Young Adult Books

Traitor’s Gate by Kate Elliott

In Spirit Gate and Shadow Gate, Kate Elliott took readers to the fascinating world of the Hundred, a land teeming with an array of cultures, gods, and conflicts blighted by the shadow of chaos and destruction. Now, with the same intensity and dramatic sweep that has brought this epic to life, Elliott returns to the exquisitely crafted cities and landscapes of the Hundred, in a thunderous conclusion to the saga.

In the darkness of war and destruction, forces gather to reclaim the peace: Those immortal Guardians who still serve justice seek a means to end the devastating reign of one of their own; a hired outlander army struggles to halt the advance of the horde that has despoiled vast lands and slaughtered countless people in its murderous wake, while still guarding against a burgeoning threat from an aggressively expansionist empire; and the eagle reeves who have long been the only law enforcers of the Hundred struggle to reorganize after a devastating massacre has decimated their numbers. But even as these forces give hope to those who would live in peace, a terrible danger looms: a traitor with Imperial ambitions, the most dreaded, least anticipated threat of all…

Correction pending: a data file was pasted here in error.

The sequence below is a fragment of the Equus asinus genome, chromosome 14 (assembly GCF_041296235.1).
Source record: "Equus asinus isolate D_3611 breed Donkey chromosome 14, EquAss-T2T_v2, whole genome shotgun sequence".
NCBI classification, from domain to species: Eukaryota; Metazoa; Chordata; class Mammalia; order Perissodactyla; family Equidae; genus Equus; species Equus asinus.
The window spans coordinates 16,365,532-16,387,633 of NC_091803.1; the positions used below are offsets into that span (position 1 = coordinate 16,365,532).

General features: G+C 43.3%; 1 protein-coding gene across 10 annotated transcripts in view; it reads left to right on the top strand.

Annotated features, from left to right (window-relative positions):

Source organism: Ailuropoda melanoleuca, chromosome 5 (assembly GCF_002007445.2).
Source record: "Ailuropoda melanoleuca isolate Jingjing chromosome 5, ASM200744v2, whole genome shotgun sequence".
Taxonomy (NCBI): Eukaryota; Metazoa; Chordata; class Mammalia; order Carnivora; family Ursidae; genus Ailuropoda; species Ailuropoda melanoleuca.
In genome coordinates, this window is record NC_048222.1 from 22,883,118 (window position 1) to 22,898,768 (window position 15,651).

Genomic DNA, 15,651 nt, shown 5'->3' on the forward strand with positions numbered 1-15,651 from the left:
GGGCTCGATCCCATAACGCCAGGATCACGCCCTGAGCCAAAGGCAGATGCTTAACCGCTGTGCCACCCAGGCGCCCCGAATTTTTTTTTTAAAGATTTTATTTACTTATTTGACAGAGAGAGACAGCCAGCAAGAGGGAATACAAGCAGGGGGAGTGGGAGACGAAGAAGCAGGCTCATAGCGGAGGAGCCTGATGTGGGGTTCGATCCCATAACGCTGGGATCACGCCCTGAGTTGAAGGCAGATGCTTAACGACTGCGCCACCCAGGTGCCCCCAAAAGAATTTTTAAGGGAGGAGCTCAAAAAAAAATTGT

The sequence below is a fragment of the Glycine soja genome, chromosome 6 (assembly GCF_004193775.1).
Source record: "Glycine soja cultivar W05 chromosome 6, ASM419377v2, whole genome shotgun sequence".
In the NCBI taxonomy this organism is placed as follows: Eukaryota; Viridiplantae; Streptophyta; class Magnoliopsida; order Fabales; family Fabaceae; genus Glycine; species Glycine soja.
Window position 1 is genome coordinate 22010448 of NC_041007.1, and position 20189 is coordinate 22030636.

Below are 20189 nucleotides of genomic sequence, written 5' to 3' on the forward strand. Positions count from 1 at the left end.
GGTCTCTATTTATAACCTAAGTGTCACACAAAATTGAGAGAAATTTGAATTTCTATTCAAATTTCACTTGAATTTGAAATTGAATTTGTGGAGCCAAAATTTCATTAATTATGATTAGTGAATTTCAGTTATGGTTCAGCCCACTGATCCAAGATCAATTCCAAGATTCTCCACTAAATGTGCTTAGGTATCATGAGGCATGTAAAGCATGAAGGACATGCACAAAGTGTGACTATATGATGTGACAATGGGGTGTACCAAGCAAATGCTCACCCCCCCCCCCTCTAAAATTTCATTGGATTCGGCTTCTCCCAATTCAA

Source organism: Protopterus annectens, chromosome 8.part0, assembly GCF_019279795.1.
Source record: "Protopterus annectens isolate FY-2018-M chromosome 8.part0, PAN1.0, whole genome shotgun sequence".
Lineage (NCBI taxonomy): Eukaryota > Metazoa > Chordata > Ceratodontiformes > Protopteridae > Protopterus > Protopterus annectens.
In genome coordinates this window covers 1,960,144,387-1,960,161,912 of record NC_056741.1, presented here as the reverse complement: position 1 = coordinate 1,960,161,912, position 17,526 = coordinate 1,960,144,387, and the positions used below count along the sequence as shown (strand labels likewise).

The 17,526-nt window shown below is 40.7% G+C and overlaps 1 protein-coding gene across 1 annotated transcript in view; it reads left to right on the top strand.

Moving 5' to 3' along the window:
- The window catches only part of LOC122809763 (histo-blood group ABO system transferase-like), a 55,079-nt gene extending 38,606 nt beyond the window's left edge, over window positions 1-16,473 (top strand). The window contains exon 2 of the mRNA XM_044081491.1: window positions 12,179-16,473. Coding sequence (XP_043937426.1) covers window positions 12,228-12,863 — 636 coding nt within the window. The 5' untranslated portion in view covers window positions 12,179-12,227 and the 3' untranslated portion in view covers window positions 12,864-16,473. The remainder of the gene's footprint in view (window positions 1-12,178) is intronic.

In the unfolding drama of political upheaval and violent change, nothing is certain, as alliances dissolve and power shifts with the unpredictability of a desert sandstorm. A riotous epic with the vast breadth and excitement only masterful storyteller Kate Elliott can summon, Traitors’ Gate will leave her many readers begging for more.

The Summer Everything Changed by Holly Chambers

At Blueberry Bay Bed and breakfast in Maine, Louise Bessire and her daughter, Isobel, are both anticipating an exciting summer. Louise is hosting an important wedding that could make her business. Isobel is looking forward to writing her style and fashion blog and getting to know charming nineteen-year-old Jeff Otten. As the wedding draws closer, Louise has little time to focus on her daughter. Feeling isolated, especially when her father cancels a long-awaited visit, Isobel falls under Jeff’s dynamic spell, with dangerous results. And soon, mother and daughter must find the courage to overcome unexpected challenges through the strength of their shared bond.

Star for Mrs. Blake by April Smith